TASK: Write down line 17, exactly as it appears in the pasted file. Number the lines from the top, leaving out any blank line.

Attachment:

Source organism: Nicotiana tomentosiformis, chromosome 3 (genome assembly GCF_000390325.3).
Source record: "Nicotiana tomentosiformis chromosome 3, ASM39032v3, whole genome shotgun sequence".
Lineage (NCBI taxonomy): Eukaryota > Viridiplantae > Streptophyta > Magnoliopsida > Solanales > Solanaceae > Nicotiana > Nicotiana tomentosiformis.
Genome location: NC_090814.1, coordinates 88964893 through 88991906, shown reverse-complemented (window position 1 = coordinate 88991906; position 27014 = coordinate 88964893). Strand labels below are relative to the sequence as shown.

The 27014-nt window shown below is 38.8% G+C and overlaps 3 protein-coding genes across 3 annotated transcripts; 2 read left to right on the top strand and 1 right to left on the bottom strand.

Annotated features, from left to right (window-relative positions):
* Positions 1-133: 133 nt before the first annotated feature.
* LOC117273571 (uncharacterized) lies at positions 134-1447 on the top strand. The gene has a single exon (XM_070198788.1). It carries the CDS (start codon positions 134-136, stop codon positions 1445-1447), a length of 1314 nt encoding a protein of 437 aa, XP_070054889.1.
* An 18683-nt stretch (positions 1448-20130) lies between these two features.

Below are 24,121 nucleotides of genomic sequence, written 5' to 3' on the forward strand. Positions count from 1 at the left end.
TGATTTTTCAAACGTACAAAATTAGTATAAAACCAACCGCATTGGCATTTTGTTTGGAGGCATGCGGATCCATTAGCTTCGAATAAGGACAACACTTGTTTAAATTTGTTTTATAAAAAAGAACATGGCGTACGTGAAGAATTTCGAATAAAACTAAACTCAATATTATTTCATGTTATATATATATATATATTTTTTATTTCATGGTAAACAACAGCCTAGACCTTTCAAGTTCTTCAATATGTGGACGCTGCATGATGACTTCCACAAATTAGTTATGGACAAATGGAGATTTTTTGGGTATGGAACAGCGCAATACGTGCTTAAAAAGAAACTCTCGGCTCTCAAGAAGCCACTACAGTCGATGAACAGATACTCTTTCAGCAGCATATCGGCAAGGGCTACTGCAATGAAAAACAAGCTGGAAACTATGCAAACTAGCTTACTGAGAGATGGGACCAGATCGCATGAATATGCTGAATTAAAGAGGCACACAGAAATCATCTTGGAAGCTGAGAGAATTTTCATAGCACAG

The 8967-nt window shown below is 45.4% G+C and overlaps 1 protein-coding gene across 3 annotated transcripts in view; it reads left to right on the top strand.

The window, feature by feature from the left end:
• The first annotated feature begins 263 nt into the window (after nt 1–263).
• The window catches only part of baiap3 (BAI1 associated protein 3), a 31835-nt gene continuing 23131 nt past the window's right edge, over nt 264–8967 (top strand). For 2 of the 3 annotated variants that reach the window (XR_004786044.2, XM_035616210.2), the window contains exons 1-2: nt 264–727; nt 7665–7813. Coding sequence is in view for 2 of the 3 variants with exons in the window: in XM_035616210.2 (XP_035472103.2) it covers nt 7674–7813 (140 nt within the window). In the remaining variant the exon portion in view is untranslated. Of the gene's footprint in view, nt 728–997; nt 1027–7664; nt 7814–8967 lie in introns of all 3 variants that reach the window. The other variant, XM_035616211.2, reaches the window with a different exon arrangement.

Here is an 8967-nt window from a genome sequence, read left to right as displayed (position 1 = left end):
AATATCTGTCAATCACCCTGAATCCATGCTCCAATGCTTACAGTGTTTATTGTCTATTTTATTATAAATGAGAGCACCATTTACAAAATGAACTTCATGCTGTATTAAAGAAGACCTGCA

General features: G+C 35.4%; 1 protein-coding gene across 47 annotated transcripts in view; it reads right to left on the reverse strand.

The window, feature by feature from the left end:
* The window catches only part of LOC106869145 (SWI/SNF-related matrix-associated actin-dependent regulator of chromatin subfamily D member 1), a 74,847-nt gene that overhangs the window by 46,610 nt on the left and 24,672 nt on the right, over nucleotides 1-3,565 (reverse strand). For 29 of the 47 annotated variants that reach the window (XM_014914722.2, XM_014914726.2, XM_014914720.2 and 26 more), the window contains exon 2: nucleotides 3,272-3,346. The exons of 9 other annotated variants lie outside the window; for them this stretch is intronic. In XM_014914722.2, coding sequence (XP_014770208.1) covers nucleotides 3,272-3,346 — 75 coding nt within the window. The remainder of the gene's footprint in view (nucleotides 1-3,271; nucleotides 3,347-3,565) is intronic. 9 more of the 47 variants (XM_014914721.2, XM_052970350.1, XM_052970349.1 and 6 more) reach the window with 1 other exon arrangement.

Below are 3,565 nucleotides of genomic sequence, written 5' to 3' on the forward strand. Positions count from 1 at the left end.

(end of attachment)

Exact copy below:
AATATCTGTCAATCACCCTGAATCCATGCTCCAATGCTTACAGTGTTTATTGTCTATTTTATTATAAATGAGAGCACCATTTACAAAATGAACTTCATGCTGTATTAAAGAAGACCTGCA